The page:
Ann Clin Hepatol | Volume 2, Issue 1 | Case Report | Open Access
Kazuo Okumoto*, Takafumi Saito, Taketo Nishina, Kei Mizuno, Kyoko Tomita, Hiroaki Haga and Yoshiyuki Ueno
Department of Gastroenterology, Yamagata University School of Medicine, Japan
*Correspondance to: Kazuo OkumotoFulltext PDF
Many patients with Hepatitis C Virus (HCV) infection show progression to chronic hepatitis. About 30% of HCV infected individuals are known to show natural resolution in the acute phase of infection. However, the long-term prognosis after HCV eradication is unknown. We show the outcomes and causes of death of HCV-infected patients. The subjects were 1115 individuals who tested positive for anti-HCV antibody between 1991 and 2016. 346 patients were HCV RNA-negative and 721 were positive. The average age at death for hepatitis C-infected individuals was 79.5 ± 8.1 years. The average age at death among individuals who showed spontaneous resolution of hepatitis C was 79.4 ± 9.2 years. In this group, the causes of death included liver-related disease (6%; 65.3 ± 9.6 years), cancers other than natural resolution (24.7%; 77.4 ± 7.5 years), pneumonia (20.3%; 84.2 ± 5.9 years), cerebrovascular disease (13.7%; 76.8 ± 11.2 years), heart disease (11.5%; 78.2 ± 9.1 years), renal disease (1.1%; 79.5 ± 6.4 years old), and others (22.5%; 82.7 ± 7.9 years). Patients with HCC died at a relatively young age (65.3 ± 9.6 years) compared with the others.The results of the present study suggest that even if the hepatitis C virus has been undetectable for a long period of time, the incidence of liver cancer is nevertheless higher than usual, and therefore the reasons for this require further investigation.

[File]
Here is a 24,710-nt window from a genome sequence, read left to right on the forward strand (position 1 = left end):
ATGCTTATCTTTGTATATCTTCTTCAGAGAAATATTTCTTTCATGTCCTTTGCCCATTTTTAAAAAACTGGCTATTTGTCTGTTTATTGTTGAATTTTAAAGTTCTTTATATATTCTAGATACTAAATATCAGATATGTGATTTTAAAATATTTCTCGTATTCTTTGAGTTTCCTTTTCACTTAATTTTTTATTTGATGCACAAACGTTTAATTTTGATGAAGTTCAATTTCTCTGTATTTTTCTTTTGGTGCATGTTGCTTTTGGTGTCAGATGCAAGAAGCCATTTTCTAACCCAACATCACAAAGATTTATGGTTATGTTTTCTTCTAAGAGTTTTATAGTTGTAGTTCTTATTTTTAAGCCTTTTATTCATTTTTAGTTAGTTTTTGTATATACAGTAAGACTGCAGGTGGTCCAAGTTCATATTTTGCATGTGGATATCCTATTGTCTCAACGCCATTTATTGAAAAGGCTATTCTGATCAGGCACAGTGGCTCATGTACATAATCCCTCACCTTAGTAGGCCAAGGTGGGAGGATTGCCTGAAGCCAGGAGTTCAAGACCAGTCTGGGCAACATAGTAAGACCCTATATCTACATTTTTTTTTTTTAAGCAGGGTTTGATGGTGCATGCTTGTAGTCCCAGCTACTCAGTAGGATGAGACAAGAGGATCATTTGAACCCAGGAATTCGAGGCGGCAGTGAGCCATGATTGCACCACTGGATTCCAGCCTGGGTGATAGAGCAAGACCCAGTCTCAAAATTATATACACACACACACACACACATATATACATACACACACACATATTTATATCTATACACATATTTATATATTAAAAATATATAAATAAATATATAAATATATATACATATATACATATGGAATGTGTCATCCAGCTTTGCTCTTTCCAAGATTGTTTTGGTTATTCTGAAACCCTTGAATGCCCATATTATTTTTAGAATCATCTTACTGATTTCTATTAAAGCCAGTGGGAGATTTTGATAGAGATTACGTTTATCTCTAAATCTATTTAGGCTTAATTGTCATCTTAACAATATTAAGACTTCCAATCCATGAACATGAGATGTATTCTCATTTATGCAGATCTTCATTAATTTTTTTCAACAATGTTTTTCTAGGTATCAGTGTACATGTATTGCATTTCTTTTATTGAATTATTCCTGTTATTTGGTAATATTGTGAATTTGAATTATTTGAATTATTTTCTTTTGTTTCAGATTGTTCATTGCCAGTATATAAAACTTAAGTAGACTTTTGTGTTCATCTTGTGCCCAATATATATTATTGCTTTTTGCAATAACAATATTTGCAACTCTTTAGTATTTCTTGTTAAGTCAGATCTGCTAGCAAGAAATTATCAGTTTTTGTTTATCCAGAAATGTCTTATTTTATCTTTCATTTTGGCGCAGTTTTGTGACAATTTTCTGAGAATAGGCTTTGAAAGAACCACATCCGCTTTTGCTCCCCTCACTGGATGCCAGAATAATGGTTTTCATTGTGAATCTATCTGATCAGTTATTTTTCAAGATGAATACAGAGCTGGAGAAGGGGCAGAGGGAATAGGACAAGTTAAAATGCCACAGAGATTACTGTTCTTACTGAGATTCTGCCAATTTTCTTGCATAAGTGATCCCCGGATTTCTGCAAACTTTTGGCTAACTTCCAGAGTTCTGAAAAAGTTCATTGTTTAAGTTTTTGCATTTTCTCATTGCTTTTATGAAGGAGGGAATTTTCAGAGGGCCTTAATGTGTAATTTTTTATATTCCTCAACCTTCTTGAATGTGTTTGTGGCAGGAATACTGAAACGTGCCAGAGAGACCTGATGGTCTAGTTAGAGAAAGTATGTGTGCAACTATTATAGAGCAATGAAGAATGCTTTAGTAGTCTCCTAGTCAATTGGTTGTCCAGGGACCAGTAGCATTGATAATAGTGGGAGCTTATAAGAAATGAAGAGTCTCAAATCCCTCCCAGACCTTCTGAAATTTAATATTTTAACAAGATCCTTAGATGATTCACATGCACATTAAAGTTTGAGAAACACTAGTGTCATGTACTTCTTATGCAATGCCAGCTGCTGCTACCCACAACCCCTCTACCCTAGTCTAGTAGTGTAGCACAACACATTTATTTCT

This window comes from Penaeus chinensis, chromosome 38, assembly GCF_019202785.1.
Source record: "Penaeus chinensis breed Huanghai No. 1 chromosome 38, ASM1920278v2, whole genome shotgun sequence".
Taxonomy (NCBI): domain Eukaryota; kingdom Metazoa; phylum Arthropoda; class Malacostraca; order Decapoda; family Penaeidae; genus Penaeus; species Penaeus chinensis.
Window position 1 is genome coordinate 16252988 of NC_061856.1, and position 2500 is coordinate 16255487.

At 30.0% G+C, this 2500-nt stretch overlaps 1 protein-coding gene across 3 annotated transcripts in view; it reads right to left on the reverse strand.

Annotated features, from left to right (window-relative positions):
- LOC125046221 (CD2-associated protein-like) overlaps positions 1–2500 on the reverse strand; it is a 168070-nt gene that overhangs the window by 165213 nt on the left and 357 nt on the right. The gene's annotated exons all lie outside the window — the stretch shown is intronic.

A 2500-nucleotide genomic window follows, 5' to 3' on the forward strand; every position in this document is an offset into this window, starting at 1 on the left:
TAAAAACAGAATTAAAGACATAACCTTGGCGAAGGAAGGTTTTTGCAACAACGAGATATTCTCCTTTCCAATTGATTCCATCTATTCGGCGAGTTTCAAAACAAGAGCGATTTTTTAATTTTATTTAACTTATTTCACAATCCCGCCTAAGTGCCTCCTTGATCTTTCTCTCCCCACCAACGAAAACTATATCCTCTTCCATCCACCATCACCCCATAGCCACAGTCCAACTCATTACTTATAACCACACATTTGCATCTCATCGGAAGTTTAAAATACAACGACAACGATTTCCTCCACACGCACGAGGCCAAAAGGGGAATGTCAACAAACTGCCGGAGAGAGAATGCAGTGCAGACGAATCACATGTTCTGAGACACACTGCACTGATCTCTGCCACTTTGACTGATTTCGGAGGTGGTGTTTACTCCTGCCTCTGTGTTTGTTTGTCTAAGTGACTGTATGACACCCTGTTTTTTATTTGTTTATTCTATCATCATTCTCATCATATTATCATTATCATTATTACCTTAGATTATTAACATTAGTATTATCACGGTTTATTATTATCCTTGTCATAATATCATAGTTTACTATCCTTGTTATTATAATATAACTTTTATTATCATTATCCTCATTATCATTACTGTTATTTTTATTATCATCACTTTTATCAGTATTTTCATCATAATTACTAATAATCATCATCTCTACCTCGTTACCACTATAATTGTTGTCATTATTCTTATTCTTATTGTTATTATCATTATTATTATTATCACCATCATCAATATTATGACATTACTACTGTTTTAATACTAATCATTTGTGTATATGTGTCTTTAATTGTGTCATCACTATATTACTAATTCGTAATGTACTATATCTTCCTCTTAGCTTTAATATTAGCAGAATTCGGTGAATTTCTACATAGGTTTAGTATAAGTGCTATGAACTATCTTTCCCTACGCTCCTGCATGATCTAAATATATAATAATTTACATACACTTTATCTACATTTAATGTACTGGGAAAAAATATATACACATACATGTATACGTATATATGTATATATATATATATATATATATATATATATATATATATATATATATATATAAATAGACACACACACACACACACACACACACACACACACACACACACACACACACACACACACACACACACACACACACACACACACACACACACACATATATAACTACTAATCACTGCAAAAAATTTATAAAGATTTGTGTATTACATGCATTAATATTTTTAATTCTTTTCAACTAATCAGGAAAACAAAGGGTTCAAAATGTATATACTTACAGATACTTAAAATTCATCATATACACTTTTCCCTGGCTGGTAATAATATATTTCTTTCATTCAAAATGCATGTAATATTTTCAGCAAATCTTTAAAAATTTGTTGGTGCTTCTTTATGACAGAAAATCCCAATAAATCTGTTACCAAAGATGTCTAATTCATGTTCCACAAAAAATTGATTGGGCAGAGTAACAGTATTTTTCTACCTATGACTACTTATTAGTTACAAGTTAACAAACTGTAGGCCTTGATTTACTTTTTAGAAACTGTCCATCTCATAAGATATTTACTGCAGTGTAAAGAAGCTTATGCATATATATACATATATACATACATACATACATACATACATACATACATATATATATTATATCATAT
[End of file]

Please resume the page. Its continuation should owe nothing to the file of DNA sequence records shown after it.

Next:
Hepatitis C virus; Natural resolution; Direct acting antivirals; Hepato cellular carcinoma
Okumoto K, Saito T, Nishina T, Mizuno K, Tomita K, Haga H, et al. Prognosis and Causes of Death in Individuals with Hepatitis C. Ann Clin Hepatol. 2018; 2(1): 1006.